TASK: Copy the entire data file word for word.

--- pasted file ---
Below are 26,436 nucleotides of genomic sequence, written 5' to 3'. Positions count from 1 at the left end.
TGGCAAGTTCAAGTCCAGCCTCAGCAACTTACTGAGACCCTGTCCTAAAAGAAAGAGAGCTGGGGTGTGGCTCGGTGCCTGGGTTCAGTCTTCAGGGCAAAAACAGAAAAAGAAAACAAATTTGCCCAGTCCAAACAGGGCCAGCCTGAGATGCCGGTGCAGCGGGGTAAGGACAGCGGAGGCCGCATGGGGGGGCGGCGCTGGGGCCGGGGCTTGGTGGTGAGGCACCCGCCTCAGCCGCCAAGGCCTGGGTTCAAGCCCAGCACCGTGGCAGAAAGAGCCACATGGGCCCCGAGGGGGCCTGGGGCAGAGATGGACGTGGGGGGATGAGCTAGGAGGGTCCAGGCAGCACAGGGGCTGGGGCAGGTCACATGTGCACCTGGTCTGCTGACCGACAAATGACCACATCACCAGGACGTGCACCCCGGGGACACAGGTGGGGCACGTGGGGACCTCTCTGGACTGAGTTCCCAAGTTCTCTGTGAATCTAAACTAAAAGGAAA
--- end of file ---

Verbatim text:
Below are 26,436 nucleotides of genomic sequence, written 5' to 3'. Positions count from 1 at the left end.
TGGCAAGTTCAAGTCCAGCCTCAGCAACTTACTGAGACCCTGTCCTAAAAGAAAGAGAGCTGGGGTGTGGCTCGGTGCCTGGGTTCAGTCTTCAGGGCAAAAACAGAAAAAGAAAACAAATTTGCCCAGTCCAAACAGGGCCAGCCTGAGATGCCGGTGCAGCGGGGTAAGGACAGCGGAGGCCGCATGGGGGGGCGGCGCTGGGGCCGGGGCTTGGTGGTGAGGCACCCGCCTCAGCCGCCAAGGCCTGGGTTCAAGCCCAGCACCGTGGCAGAAAGAGCCACATGGGCCCCGAGGGGGCCTGGGGCAGAGATGGACGTGGGGGGATGAGCTAGGAGGGTCCAGGCAGCACAGGGGCTGGGGCAGGTCACATGTGCACCTGGTCTGCTGACCGACAAATGACCACATCACCAGGACGTGCACCCCGGGGACACAGGTGGGGCACGTGGGGACCTCTCTGGACTGAGTTCCCAAGTTCTCTGTGAATCTAAACTAAAAGGAAA